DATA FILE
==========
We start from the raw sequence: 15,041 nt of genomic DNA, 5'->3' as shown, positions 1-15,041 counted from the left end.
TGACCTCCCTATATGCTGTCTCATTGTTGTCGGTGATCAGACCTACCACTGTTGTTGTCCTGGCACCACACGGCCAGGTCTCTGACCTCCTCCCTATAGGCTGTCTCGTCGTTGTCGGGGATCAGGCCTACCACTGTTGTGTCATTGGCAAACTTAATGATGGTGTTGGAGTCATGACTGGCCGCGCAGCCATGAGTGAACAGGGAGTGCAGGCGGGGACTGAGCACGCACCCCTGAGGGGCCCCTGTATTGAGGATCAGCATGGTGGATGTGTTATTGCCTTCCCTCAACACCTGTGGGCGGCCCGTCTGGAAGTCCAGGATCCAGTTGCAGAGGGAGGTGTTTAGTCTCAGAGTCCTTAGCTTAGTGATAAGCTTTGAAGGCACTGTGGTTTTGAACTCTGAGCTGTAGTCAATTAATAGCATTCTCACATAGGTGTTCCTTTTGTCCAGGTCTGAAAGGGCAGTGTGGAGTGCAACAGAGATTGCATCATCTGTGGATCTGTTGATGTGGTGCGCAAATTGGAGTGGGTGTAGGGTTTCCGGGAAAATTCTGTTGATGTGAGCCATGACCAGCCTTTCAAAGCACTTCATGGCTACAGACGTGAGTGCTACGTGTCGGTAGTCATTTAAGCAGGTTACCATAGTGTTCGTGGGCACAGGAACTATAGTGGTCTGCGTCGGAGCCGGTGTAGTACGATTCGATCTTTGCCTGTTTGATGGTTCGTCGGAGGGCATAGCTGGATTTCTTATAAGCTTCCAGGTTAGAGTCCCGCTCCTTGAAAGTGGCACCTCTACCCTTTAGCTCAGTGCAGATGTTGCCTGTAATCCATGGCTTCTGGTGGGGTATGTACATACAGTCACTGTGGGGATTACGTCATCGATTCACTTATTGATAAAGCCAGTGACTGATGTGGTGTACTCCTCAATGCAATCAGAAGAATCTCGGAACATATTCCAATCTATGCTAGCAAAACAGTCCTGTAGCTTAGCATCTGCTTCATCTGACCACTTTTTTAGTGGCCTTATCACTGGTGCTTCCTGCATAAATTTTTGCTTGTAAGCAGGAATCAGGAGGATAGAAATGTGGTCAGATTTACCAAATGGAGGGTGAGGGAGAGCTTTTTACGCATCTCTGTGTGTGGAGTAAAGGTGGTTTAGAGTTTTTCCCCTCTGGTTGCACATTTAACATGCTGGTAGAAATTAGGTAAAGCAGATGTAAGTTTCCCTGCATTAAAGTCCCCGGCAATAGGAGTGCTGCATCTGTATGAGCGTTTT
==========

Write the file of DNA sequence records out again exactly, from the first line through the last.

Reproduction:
We start from the raw sequence: 15,041 nt of genomic DNA, 5'->3' as shown, positions 1-15,041 counted from the left end.
TGACCTCCCTATATGCTGTCTCATTGTTGTCGGTGATCAGACCTACCACTGTTGTTGTCCTGGCACCACACGGCCAGGTCTCTGACCTCCTCCCTATAGGCTGTCTCGTCGTTGTCGGGGATCAGGCCTACCACTGTTGTGTCATTGGCAAACTTAATGATGGTGTTGGAGTCATGACTGGCCGCGCAGCCATGAGTGAACAGGGAGTGCAGGCGGGGACTGAGCACGCACCCCTGAGGGGCCCCTGTATTGAGGATCAGCATGGTGGATGTGTTATTGCCTTCCCTCAACACCTGTGGGCGGCCCGTCTGGAAGTCCAGGATCCAGTTGCAGAGGGAGGTGTTTAGTCTCAGAGTCCTTAGCTTAGTGATAAGCTTTGAAGGCACTGTGGTTTTGAACTCTGAGCTGTAGTCAATTAATAGCATTCTCACATAGGTGTTCCTTTTGTCCAGGTCTGAAAGGGCAGTGTGGAGTGCAACAGAGATTGCATCATCTGTGGATCTGTTGATGTGGTGCGCAAATTGGAGTGGGTGTAGGGTTTCCGGGAAAATTCTGTTGATGTGAGCCATGACCAGCCTTTCAAAGCACTTCATGGCTACAGACGTGAGTGCTACGTGTCGGTAGTCATTTAAGCAGGTTACCATAGTGTTCGTGGGCACAGGAACTATAGTGGTCTGCGTCGGAGCCGGTGTAGTACGATTCGATCTTTGCCTGTTTGATGGTTCGTCGGAGGGCATAGCTGGATTTCTTATAAGCTTCCAGGTTAGAGTCCCGCTCCTTGAAAGTGGCACCTCTACCCTTTAGCTCAGTGCAGATGTTGCCTGTAATCCATGGCTTCTGGTGGGGTATGTACATACAGTCACTGTGGGGATTACGTCATCGATTCACTTATTGATAAAGCCAGTGACTGATGTGGTGTACTCCTCAATGCAATCAGAAGAATCTCGGAACATATTCCAATCTATGCTAGCAAAACAGTCCTGTAGCTTAGCATCTGCTTCATCTGACCACTTTTTTAGTGGCCTTATCACTGGTGCTTCCTGCATAAATTTTTGCTTGTAAGCAGGAATCAGGAGGATAGAAATGTGGTCAGATTTACCAAATGGAGGGTGAGGGAGAGCTTTTTACGCATCTCTGTGTGTGGAGTAAAGGTGGTTTAGAGTTTTTCCCCTCTGGTTGCACATTTAACATGCTGGTAGAAATTAGGTAAAGCAGATGTAAGTTTCCCTGCATTAAAGTCCCCGGCAATAGGAGTGCTGCATCTGTATGAGCGTTTT